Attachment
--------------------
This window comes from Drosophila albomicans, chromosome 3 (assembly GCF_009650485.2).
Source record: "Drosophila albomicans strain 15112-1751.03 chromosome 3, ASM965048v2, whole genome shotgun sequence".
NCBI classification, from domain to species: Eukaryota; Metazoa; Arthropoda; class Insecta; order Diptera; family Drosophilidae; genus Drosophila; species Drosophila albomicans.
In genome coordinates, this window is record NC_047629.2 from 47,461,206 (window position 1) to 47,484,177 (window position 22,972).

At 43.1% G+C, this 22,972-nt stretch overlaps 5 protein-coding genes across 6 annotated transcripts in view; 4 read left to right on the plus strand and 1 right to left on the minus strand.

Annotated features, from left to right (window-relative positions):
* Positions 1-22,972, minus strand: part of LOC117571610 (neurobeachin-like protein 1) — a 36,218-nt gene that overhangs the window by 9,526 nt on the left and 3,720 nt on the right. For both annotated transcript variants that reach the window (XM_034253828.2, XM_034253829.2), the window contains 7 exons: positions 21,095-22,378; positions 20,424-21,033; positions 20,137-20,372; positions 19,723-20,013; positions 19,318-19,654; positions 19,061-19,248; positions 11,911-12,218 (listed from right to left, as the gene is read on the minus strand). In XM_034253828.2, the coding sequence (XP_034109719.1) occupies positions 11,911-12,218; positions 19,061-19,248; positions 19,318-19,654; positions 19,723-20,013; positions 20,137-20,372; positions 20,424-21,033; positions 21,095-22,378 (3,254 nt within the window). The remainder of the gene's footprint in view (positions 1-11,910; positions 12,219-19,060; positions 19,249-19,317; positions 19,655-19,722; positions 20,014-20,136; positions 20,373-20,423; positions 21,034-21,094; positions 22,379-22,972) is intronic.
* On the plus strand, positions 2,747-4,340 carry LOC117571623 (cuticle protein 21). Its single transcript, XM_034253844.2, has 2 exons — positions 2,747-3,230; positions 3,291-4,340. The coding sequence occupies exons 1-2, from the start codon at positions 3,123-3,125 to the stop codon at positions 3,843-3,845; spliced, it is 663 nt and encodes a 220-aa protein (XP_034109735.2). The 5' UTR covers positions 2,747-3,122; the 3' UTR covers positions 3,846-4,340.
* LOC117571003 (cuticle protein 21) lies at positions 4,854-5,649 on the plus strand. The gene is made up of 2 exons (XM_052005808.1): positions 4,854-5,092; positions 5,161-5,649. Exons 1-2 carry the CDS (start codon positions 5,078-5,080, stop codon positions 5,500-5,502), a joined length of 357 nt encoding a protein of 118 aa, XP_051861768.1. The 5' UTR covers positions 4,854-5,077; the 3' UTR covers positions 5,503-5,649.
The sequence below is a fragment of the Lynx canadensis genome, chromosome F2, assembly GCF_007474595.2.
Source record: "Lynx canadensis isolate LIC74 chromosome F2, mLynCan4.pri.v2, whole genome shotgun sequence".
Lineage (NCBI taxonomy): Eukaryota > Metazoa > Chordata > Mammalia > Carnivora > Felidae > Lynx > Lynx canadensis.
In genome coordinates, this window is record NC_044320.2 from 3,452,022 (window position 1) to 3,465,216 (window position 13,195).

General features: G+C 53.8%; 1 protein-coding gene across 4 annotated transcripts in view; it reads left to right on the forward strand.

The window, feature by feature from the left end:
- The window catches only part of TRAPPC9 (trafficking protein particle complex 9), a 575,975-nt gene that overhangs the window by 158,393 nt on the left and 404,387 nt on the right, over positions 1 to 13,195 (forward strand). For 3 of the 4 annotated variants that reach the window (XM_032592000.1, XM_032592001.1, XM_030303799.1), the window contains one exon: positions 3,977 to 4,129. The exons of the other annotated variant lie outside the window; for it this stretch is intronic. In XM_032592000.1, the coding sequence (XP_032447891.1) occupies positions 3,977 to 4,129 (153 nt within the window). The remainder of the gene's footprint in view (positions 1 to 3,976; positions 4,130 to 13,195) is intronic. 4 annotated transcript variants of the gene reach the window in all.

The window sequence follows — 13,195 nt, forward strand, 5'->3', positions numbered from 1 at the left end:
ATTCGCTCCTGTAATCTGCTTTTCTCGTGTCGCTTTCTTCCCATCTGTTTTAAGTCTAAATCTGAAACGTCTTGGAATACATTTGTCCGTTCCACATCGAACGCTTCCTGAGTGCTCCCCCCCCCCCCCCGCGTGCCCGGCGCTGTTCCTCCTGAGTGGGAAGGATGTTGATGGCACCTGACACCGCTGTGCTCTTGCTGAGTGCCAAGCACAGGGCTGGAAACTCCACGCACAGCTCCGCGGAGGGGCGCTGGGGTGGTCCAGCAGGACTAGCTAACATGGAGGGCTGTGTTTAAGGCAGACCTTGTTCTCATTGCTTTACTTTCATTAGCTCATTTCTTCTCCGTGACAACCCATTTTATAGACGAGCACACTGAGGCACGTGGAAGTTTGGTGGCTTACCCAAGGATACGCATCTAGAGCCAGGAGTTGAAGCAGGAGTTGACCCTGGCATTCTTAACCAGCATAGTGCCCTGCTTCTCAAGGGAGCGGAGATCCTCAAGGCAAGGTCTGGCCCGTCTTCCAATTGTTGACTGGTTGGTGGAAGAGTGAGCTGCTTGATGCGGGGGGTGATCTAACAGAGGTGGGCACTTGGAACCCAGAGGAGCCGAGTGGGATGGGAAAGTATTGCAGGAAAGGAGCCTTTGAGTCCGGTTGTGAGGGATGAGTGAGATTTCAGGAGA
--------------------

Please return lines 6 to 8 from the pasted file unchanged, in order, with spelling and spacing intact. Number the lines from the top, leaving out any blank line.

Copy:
Annotated features, from left to right (window-relative positions):
* Positions 1-22,972, minus strand: part of LOC117571610 (neurobeachin-like protein 1) — a 36,218-nt gene that overhangs the window by 9,526 nt on the left and 3,720 nt on the right. For both annotated transcript variants that reach the window (XM_034253828.2, XM_034253829.2), the window contains 7 exons: positions 21,095-22,378; positions 20,424-21,033; positions 20,137-20,372; positions 19,723-20,013; positions 19,318-19,654; positions 19,061-19,248; positions 11,911-12,218 (listed from right to left, as the gene is read on the minus strand). In XM_034253828.2, the coding sequence (XP_034109719.1) occupies positions 11,911-12,218; positions 19,061-19,248; positions 19,318-19,654; positions 19,723-20,013; positions 20,137-20,372; positions 20,424-21,033; positions 21,095-22,378 (3,254 nt within the window). The remainder of the gene's footprint in view (positions 1-11,910; positions 12,219-19,060; positions 19,249-19,317; positions 19,655-19,722; positions 20,014-20,136; positions 20,373-20,423; positions 21,034-21,094; positions 22,379-22,972) is intronic.
* On the plus strand, positions 2,747-4,340 carry LOC117571623 (cuticle protein 21). Its single transcript, XM_034253844.2, has 2 exons — positions 2,747-3,230; positions 3,291-4,340. The coding sequence occupies exons 1-2, from the start codon at positions 3,123-3,125 to the stop codon at positions 3,843-3,845; spliced, it is 663 nt and encodes a 220-aa protein (XP_034109735.2). The 5' UTR covers positions 2,747-3,122; the 3' UTR covers positions 3,846-4,340.